Health IT Promises More Timely Drug Information - Pharmaceutical Technology

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Health IT Promises More Timely Drug Information
FDA modernizes information systems, expands access to drug safety and use information.


Pharmaceutical Technology
Volume 34, Issue 3, pp. 30-38

Enhancing drug safety

One important FDA IT initiative is to provide more timely information on the safety of all regulated products. To this end, the agency is centralizing adverse-event analysis through its Adverse Event Reporting Systems (AERS) and is creating a MedWatch Plus single portal for public reporting of adverse events. Work continues on a final rule requiring electronic filing of adverse-event reports for drugs, vaccines, and medical products. Small drug and biotechnology manufacturers fear the mandate may be costly and difficult to implement.

Probably the most high-profile project involves establishing a proactive electronic information system that can detect signals of adverse events for medical products. The aim, as specified in the FDA Amendments Act of 2007 (FDAAA), is to augment AERS with a more active program able to monitor health records on 100 million people by July 2012.

FDA aims to meet this goal through a series of steps over several years. The agency launched the Sentinel Initiative in 2008 and now is establishing a "mini-Sentinel" system that will tap into medical records held by large healthcare plans and insurers. FDA will pose queries about medical products to databases established by CIGNA, Kaiser Permanente, and the health maintenance organization Research Network, among others. A second phase next year will expand the program by accessing data from Medicare and other government healthcare programs. The queries may be triggered by evidence of possible risks seen in clinical trials or by adverse-event reports on marketed drugs. FDA can ask Sentinel partners to monitor for certain events and to assess evidence of health conditions associated with drug use as part of its effort to see if quickly gathering more information strengthens initial safety signals.

The agency recently signed a $72-million contract with the Harvard Pilgrim Healthcare system to coordinate operations for a distributed data model that can obtain near real-time signals and ensure data quality from appropriate sources. The program already can access information on 60 million patients, according to Richard Platt of Harvard Pilgrim and Harvard Medical School, who heads the project. That's well above the 25 million patients that FDAAA instructs FDA to monitor by July 1, 2010. Mini-Sentinel also will work with researchers and technical experts at academic centers, private firms, and nonprofit organizations to examine methods for querying against a common data model and to establish policies and standards for validating and analyzing information from diverse information sources.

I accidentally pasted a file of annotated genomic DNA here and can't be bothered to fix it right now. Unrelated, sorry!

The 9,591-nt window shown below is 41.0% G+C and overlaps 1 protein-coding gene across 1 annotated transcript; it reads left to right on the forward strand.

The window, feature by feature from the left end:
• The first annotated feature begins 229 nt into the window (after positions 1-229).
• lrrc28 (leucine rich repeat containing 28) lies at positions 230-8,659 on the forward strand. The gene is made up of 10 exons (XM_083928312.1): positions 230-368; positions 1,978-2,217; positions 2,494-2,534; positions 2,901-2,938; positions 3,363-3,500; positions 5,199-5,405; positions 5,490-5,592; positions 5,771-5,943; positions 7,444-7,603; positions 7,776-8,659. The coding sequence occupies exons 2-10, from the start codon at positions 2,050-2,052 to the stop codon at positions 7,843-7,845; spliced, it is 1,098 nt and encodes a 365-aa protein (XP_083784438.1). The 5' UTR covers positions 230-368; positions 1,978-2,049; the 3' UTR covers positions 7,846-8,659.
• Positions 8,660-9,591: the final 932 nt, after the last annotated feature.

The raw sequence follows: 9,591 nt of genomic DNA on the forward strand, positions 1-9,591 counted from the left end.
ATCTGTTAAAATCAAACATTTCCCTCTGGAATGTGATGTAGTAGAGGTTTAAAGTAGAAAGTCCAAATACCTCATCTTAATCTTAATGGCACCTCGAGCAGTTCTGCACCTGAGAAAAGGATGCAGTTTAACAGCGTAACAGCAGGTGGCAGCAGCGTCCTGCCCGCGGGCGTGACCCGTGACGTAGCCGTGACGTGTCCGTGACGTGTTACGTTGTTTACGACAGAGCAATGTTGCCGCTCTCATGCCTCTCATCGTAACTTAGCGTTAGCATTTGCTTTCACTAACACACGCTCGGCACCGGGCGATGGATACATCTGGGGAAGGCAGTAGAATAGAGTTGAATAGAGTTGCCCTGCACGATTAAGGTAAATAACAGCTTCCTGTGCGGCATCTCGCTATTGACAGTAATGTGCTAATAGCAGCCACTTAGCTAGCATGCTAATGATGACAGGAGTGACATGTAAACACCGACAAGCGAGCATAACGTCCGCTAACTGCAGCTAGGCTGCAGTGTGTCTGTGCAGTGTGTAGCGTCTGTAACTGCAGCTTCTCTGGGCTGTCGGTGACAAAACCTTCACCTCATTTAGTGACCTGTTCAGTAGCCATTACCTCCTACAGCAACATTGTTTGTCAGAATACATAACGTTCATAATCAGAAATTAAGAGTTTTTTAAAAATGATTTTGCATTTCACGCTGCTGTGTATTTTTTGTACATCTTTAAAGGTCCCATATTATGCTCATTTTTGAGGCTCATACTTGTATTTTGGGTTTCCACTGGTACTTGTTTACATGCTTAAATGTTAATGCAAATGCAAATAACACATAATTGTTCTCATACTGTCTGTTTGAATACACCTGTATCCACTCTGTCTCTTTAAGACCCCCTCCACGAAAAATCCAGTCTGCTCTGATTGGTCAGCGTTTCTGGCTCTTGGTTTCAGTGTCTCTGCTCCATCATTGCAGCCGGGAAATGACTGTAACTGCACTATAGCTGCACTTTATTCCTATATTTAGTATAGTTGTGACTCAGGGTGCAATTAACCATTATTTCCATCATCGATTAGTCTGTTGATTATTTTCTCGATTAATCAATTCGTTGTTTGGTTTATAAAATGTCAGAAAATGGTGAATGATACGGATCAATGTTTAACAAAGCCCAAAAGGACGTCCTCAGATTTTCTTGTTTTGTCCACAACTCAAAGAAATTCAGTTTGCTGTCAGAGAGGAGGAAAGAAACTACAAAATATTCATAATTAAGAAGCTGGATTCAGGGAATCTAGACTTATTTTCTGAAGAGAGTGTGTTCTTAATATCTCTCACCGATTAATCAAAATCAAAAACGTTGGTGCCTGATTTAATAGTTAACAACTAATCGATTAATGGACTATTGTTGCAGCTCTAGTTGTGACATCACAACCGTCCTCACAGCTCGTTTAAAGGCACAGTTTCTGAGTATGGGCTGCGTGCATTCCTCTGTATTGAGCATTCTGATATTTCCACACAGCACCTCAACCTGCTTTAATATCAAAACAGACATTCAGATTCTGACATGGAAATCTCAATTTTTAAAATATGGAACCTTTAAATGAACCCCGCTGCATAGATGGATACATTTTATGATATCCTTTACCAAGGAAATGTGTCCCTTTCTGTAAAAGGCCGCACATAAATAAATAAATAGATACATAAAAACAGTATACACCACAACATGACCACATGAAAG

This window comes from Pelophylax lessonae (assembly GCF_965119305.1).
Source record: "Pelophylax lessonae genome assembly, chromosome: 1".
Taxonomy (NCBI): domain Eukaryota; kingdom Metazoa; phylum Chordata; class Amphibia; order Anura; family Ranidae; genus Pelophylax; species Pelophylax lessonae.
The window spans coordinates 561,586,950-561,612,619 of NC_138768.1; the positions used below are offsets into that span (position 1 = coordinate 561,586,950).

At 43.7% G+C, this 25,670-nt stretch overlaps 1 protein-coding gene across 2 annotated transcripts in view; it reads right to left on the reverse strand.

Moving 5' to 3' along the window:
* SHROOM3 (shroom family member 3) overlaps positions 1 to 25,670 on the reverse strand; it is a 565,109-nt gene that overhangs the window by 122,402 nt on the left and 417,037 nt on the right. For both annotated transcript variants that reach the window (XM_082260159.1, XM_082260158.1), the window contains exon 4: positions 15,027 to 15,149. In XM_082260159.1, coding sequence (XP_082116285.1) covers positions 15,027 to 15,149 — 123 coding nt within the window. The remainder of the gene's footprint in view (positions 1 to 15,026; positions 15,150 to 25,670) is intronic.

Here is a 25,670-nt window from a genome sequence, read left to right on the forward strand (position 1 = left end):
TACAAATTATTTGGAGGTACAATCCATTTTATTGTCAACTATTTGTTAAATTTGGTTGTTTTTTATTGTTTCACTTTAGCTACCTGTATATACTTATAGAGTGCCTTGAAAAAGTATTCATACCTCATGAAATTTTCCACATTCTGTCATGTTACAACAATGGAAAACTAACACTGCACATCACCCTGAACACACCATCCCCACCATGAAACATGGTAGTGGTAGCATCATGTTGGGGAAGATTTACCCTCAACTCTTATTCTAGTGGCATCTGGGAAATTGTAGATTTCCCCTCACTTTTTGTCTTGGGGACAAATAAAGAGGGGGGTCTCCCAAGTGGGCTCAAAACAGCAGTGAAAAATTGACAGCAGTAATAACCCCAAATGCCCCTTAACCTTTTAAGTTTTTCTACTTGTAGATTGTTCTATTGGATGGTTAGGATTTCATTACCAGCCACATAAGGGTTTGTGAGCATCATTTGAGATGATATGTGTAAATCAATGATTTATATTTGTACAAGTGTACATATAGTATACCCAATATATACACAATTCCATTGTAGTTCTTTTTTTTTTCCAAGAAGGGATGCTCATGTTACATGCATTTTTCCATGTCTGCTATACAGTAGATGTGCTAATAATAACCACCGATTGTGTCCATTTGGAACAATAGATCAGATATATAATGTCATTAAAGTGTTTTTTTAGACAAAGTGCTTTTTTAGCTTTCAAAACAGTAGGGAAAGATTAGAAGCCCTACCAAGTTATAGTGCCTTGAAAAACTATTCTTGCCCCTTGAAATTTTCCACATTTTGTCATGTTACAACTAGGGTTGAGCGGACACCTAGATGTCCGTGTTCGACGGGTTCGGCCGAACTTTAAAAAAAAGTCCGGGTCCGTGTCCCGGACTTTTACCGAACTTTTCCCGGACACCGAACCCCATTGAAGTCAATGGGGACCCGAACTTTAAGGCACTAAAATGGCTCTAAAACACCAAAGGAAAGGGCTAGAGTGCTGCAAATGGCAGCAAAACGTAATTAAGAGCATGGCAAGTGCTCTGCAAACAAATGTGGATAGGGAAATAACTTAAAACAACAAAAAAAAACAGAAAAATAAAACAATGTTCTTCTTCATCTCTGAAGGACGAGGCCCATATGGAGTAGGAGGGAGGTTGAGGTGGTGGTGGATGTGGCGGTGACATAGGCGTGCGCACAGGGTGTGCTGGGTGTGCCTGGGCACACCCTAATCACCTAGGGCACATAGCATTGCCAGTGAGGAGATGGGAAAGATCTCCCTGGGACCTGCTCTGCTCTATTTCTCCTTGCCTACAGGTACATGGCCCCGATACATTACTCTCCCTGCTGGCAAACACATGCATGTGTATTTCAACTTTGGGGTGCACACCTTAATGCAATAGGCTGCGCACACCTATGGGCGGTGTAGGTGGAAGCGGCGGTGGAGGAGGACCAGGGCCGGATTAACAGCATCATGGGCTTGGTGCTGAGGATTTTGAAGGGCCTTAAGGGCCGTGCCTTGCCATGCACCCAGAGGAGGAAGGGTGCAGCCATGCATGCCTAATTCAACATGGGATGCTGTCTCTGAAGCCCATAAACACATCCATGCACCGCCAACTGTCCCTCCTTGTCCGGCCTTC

Platt and others discussed the technical, legal, and administrative issues involved in building the Sentinel System at a January workshop organized by Mark McClellan, former FDA commissioner and now director of the Engelberg Center for Healthcare Reform at the Brookings Institution. FDA Commissioner Margaret Hamburg opened the conference by noting the growing importance of postmarketing surveillance of regulated products. She cited key questions that need to be addressed to have a fully functioning Sentinel System such as how to design a common data model that can compare and analyze data sets, and the need for consensus on methodologies for proving and disproving causal relationships between a product and an outcome.

Janet Woodcock, director of FDA's Center for Drug Evaluation and Research (CDER), described Sentinel as one element in a broader agency effort to encourage safe use of medications, to revamp FDA's pharmacovigilance system, and to explore the use of social media to publicize safety issues. FDA also is participating in numerous worldwide collaborations that aim to better understand drug effects in different populations.

Judy Racoosin, the FDA scientific lead on Sentinel, emphasized that the initial system will help the agency understand the intricacies of gathering safety signals on drugs from multiple sources and closer to real time. Sentinel is "very much a work in progress," Woodcock commented, noting that it will be very different in five years as the science and technology mature.

FDA's decision to launch Sentinel based on a distributed data model reflects earlier research by academic experts and by the Observational Medical Outcomes Partnership (OMOP), an industry-funded collaboration involving FDA, the Foundation for the National Institutes of Health, and the Pharmaceutical Research and Manufacturers of America (PhRMA). Through this partnership, manufacturers are working to define viable approaches for assessing drug safety and for communicating those findings to health professionals and patients. At the Sentinel workshop, Patrick Ryan, manager of drug-development sciences at GlaxoSmithKline (London), noted that OMOP is assessing the diversity in analysis methods and making all of its research available to the public.


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